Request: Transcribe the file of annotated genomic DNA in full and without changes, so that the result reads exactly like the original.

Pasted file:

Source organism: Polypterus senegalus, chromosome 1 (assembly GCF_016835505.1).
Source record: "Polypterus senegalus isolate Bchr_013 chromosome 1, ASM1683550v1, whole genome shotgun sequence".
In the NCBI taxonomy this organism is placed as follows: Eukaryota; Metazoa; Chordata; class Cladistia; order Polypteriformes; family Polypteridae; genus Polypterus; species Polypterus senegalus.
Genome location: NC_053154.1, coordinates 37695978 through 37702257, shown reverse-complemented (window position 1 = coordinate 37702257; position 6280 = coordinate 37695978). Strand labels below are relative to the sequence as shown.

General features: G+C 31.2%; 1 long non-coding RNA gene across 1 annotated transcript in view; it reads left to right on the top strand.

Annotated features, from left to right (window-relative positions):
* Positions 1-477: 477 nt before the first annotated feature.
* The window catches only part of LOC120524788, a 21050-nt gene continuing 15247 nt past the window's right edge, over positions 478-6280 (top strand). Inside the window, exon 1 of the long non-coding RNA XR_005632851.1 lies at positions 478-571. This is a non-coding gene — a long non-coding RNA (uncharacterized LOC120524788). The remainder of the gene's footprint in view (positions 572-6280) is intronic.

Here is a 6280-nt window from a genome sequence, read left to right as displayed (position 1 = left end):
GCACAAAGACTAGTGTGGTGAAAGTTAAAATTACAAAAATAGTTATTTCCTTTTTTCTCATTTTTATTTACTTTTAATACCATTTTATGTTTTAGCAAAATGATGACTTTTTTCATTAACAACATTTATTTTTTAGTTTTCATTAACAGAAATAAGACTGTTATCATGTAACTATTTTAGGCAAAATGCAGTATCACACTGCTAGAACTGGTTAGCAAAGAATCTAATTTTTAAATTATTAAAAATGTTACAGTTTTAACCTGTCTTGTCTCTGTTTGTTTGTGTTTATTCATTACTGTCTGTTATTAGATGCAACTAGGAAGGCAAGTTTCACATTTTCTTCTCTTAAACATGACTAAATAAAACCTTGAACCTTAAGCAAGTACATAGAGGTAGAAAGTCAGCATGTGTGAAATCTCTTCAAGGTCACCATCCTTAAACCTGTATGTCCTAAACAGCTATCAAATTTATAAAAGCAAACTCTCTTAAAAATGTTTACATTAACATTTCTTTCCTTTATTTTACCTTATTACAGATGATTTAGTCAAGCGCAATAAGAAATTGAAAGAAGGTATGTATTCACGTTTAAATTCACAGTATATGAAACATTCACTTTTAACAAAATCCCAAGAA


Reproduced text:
Source organism: Polypterus senegalus, chromosome 1 (assembly GCF_016835505.1).
Source record: "Polypterus senegalus isolate Bchr_013 chromosome 1, ASM1683550v1, whole genome shotgun sequence".
In the NCBI taxonomy this organism is placed as follows: Eukaryota; Metazoa; Chordata; class Cladistia; order Polypteriformes; family Polypteridae; genus Polypterus; species Polypterus senegalus.
Genome location: NC_053154.1, coordinates 37695978 through 37702257, shown reverse-complemented (window position 1 = coordinate 37702257; position 6280 = coordinate 37695978). Strand labels below are relative to the sequence as shown.

General features: G+C 31.2%; 1 long non-coding RNA gene across 1 annotated transcript in view; it reads left to right on the top strand.

Annotated features, from left to right (window-relative positions):
* Positions 1-477: 477 nt before the first annotated feature.
* The window catches only part of LOC120524788, a 21050-nt gene continuing 15247 nt past the window's right edge, over positions 478-6280 (top strand). Inside the window, exon 1 of the long non-coding RNA XR_005632851.1 lies at positions 478-571. This is a non-coding gene — a long non-coding RNA (uncharacterized LOC120524788). The remainder of the gene's footprint in view (positions 572-6280) is intronic.

Here is a 6280-nt window from a genome sequence, read left to right as displayed (position 1 = left end):
GCACAAAGACTAGTGTGGTGAAAGTTAAAATTACAAAAATAGTTATTTCCTTTTTTCTCATTTTTATTTACTTTTAATACCATTTTATGTTTTAGCAAAATGATGACTTTTTTCATTAACAACATTTATTTTTTAGTTTTCATTAACAGAAATAAGACTGTTATCATGTAACTATTTTAGGCAAAATGCAGTATCACACTGCTAGAACTGGTTAGCAAAGAATCTAATTTTTAAATTATTAAAAATGTTACAGTTTTAACCTGTCTTGTCTCTGTTTGTTTGTGTTTATTCATTACTGTCTGTTATTAGATGCAACTAGGAAGGCAAGTTTCACATTTTCTTCTCTTAAACATGACTAAATAAAACCTTGAACCTTAAGCAAGTACATAGAGGTAGAAAGTCAGCATGTGTGAAATCTCTTCAAGGTCACCATCCTTAAACCTGTATGTCCTAAACAGCTATCAAATTTATAAAAGCAAACTCTCTTAAAAATGTTTACATTAACATTTCTTTCCTTTATTTTACCTTATTACAGATGATTTAGTCAAGCGCAATAAGAAATTGAAAGAAGGTATGTATTCACGTTTAAATTCACAGTATATGAAACATTCACTTTTAACAAAATCCCAAGAA